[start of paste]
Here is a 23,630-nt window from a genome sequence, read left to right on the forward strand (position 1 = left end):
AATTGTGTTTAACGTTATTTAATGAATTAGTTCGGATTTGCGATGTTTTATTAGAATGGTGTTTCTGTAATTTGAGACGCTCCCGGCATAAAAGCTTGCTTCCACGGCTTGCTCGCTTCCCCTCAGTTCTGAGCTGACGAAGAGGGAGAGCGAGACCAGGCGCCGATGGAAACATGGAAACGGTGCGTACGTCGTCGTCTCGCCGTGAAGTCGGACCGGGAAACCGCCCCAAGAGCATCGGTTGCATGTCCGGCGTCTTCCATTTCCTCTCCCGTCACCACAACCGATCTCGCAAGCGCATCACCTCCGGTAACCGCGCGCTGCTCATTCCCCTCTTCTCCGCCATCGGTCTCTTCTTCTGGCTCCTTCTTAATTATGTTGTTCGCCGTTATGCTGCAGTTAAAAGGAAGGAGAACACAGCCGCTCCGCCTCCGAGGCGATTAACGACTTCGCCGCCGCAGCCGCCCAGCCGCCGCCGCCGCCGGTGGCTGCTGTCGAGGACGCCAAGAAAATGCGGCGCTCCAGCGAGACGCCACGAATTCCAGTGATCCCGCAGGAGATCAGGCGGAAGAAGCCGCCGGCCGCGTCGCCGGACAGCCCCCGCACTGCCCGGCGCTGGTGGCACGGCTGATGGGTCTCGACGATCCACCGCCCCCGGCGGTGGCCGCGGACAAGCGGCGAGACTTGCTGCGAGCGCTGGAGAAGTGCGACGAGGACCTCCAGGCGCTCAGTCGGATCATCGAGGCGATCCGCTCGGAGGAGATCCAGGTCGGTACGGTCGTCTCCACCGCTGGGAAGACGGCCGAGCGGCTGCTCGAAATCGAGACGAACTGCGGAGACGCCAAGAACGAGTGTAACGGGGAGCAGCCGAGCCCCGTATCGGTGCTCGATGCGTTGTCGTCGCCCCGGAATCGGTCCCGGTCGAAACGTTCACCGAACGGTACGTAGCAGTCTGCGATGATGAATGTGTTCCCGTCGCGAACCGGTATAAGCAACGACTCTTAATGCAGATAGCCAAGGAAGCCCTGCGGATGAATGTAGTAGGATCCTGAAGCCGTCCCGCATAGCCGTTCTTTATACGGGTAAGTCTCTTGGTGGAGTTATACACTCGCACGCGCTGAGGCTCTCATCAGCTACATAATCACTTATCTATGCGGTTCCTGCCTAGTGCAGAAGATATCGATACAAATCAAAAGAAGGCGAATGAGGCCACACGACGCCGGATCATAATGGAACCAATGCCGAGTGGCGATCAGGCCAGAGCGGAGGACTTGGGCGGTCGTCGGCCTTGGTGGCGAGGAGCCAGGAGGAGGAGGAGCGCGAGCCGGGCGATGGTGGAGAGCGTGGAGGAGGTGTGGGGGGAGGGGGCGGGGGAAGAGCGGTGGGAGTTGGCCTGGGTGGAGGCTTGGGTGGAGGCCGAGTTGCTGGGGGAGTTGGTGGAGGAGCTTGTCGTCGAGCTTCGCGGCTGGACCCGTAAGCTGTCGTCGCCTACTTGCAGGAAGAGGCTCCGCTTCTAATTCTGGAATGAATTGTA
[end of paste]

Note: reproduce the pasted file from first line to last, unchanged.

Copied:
Here is a 23,630-nt window from a genome sequence, read left to right on the forward strand (position 1 = left end):
AATTGTGTTTAACGTTATTTAATGAATTAGTTCGGATTTGCGATGTTTTATTAGAATGGTGTTTCTGTAATTTGAGACGCTCCCGGCATAAAAGCTTGCTTCCACGGCTTGCTCGCTTCCCCTCAGTTCTGAGCTGACGAAGAGGGAGAGCGAGACCAGGCGCCGATGGAAACATGGAAACGGTGCGTACGTCGTCGTCTCGCCGTGAAGTCGGACCGGGAAACCGCCCCAAGAGCATCGGTTGCATGTCCGGCGTCTTCCATTTCCTCTCCCGTCACCACAACCGATCTCGCAAGCGCATCACCTCCGGTAACCGCGCGCTGCTCATTCCCCTCTTCTCCGCCATCGGTCTCTTCTTCTGGCTCCTTCTTAATTATGTTGTTCGCCGTTATGCTGCAGTTAAAAGGAAGGAGAACACAGCCGCTCCGCCTCCGAGGCGATTAACGACTTCGCCGCCGCAGCCGCCCAGCCGCCGCCGCCGCCGGTGGCTGCTGTCGAGGACGCCAAGAAAATGCGGCGCTCCAGCGAGACGCCACGAATTCCAGTGATCCCGCAGGAGATCAGGCGGAAGAAGCCGCCGGCCGCGTCGCCGGACAGCCCCCGCACTGCCCGGCGCTGGTGGCACGGCTGATGGGTCTCGACGATCCACCGCCCCCGGCGGTGGCCGCGGACAAGCGGCGAGACTTGCTGCGAGCGCTGGAGAAGTGCGACGAGGACCTCCAGGCGCTCAGTCGGATCATCGAGGCGATCCGCTCGGAGGAGATCCAGGTCGGTACGGTCGTCTCCACCGCTGGGAAGACGGCCGAGCGGCTGCTCGAAATCGAGACGAACTGCGGAGACGCCAAGAACGAGTGTAACGGGGAGCAGCCGAGCCCCGTATCGGTGCTCGATGCGTTGTCGTCGCCCCGGAATCGGTCCCGGTCGAAACGTTCACCGAACGGTACGTAGCAGTCTGCGATGATGAATGTGTTCCCGTCGCGAACCGGTATAAGCAACGACTCTTAATGCAGATAGCCAAGGAAGCCCTGCGGATGAATGTAGTAGGATCCTGAAGCCGTCCCGCATAGCCGTTCTTTATACGGGTAAGTCTCTTGGTGGAGTTATACACTCGCACGCGCTGAGGCTCTCATCAGCTACATAATCACTTATCTATGCGGTTCCTGCCTAGTGCAGAAGATATCGATACAAATCAAAAGAAGGCGAATGAGGCCACACGACGCCGGATCATAATGGAACCAATGCCGAGTGGCGATCAGGCCAGAGCGGAGGACTTGGGCGGTCGTCGGCCTTGGTGGCGAGGAGCCAGGAGGAGGAGGAGCGCGAGCCGGGCGATGGTGGAGAGCGTGGAGGAGGTGTGGGGGGAGGGGGCGGGGGAAGAGCGGTGGGAGTTGGCCTGGGTGGAGGCTTGGGTGGAGGCCGAGTTGCTGGGGGAGTTGGTGGAGGAGCTTGTCGTCGAGCTTCGCGGCTGGACCCGTAAGCTGTCGTCGCCTACTTGCAGGAAGAGGCTCCGCTTCTAATTCTGGAATGAATTGTA